Sunday, November 15, 2015

From fracking fluid to rock salt

(Photo: David Beard/AP)
by David Beard:

MORGANTOWN, W.Va. - Deep-well injection of used fracking fluid raises concerns of environmental pollution and pressure-stimulated earthquakes.

Just north of Fairmont, a small plant is busy providing an alternative.

Since 2013, Fairmont Brine Processing has been cleaning up frack fluid and producing distilled water for reuse in the field and rock salt for treatment of snowy winter roads.

The process is highly technical, with towers and pipes, ponds and basins, tanks and conveyor belts. But General Manager Brian Kalt said it’s simple: “We’re really just boiling salt out of water.”

Fairmont Brine took over the site of the defunct AOP Clearwater in 2012 and, after some facility upgrades, began operations the next summer.

The plant employs about 25 people, some engineers, all with mechanical and technical aptitude.


The process begins with eight loading bays on the site’s upper lot. A driver pulls in, hooks up and has an empty tank in 17 minutes.

“It’s dummy-proof,” Kalt said.

Each driver has a radio frequency identification card linked to the trucking company and the gas company.

The card contains an analysis of the fluid — “that way we can treat automatically,” Kalt said. A meter captures volume and time, and two documents detailing the shipment are printed out.

“It’s all about moving trucks as quick as possible,” he said.

For companies that want to frack with recycled distilled water, the driver can stay hooked up and reload to go back to the well pad.

“If you’re going to frack with distilled water, you would drastically reduce your chemical consumption at the wellhead,” he said, perhaps saving $100,000 per well. There’s not as much use of recycled water here as in Texas, he said, because of the easy access to fresh water.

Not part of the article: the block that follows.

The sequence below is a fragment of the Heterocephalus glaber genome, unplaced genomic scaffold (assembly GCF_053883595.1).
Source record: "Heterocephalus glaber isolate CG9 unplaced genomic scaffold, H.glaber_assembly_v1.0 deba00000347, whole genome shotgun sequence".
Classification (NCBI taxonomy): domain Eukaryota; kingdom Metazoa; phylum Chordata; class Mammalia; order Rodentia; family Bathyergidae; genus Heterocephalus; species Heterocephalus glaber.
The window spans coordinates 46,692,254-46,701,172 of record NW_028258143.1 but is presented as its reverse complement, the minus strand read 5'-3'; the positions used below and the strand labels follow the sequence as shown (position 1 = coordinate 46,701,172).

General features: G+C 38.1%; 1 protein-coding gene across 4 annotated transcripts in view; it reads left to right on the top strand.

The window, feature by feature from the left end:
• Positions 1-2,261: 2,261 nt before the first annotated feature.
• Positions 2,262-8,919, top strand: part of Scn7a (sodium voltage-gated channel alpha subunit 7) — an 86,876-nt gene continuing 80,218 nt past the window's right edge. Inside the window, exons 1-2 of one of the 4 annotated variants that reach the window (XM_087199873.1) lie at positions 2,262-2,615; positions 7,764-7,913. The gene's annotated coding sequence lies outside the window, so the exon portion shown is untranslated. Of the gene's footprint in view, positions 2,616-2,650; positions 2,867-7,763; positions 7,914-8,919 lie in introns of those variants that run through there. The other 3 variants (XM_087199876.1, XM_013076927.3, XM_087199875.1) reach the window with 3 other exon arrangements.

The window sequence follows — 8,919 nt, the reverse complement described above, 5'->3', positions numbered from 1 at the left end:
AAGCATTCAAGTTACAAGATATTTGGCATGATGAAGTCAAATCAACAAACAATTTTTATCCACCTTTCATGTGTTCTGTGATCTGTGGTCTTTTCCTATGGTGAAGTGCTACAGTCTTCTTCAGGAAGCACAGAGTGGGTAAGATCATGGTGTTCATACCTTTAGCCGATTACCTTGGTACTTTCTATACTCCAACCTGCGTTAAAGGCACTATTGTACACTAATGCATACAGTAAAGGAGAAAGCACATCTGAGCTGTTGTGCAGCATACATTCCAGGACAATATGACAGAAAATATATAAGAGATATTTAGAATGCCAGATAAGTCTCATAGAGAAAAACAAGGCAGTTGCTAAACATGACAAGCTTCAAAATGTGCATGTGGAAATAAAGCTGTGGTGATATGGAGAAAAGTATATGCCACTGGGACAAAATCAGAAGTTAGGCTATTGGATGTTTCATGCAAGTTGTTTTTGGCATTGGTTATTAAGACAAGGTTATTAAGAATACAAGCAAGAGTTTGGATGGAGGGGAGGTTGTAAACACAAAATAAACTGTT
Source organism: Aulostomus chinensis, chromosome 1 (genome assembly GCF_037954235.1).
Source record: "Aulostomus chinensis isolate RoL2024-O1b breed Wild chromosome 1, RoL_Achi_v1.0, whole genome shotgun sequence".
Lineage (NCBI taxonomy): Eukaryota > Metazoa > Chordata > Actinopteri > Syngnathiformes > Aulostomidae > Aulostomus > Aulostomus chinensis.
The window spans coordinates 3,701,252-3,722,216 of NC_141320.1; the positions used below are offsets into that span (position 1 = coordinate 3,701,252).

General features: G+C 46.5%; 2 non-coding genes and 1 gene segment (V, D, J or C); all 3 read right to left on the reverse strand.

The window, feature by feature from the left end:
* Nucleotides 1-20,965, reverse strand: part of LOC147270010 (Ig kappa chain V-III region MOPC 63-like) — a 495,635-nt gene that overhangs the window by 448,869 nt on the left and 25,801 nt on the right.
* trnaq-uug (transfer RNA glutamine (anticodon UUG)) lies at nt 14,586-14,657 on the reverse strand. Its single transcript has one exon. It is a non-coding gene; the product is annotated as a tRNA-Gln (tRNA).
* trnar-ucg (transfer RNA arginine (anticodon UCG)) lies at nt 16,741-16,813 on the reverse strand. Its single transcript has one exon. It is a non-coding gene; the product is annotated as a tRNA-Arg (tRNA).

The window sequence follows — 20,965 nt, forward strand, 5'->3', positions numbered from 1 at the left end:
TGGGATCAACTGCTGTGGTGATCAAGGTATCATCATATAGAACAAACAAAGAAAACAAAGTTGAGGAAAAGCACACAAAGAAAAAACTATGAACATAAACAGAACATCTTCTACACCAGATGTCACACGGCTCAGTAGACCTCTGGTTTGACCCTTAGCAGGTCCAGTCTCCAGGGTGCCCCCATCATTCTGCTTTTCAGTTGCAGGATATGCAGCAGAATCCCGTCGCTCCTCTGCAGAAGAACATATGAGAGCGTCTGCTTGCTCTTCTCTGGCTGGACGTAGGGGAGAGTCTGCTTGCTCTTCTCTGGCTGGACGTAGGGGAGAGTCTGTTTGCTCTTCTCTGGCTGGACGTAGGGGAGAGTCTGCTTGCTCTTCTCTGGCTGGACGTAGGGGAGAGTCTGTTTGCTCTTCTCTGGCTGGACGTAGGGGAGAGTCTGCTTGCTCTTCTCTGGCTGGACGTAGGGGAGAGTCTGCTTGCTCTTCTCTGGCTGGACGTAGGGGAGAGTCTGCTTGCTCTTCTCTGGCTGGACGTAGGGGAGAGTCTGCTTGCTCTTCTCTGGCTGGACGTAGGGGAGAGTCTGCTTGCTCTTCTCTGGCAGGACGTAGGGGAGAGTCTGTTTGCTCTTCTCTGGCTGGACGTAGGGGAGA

“For the most part, we’re putting that in the river,” Kalt said.

A truck can also load up with liquid calcium chloride — for road application, frack fluid, and use when pulling plugs from fracked well bore stages to control pressure and keep the gas in place. It can be very expensive, Kalt said, but they usually give it for free or pennies on the dollar.

“We think we’re helping out the industry,” he said.

‘Out of the woodwork’

Every well in the Appalachian basin uses liquid calcium chloride, he said.

“We also use it as a way to get our name out there. And it really has because everyone crawls out of the woodwork for that fluid.”

From the trucks, the fluid is piped to a three-chamber impoundment where hydrocarbons are skimmed off to a row of tall tanks and pipes. A mechanical coalescer separates oil and water. Fluid is filtered through granulated activated carbon media vessels. Hydrocarbons are pushed into a tank, and the water continues on.

This treated brine water goes into a 6.3 million-gallon impoundment, where it can be trucked off for use on roads or well pads. But most of it goes down into the plant. In the tower of pipes, attached to the main metal building, the sodium chloride crystals are boiled out of the water.

Inside, the slurry goes into a centrifuge where the salt is drawn and transported on a conveyor belt into the storage shed. The distilled water goes out into the river or into a 1.6 million-gallon impoundment, where it can be reused or donated to fire departments for firefighting.

The salt entering the shed is hot and bright white. A handful feels similar to fine beach sand. The facility produces about 60 tons a day on average, Kalt said, and the shed will hold about 1,000 tons.

Workers are now assembling equipment to build a new processing facility that will eliminate some steps and make the process more efficient. It could be complete sometime in the spring.

“We’ve got a lot going on right now,” Kalt said. “It’s constantly a work in progress right here.”
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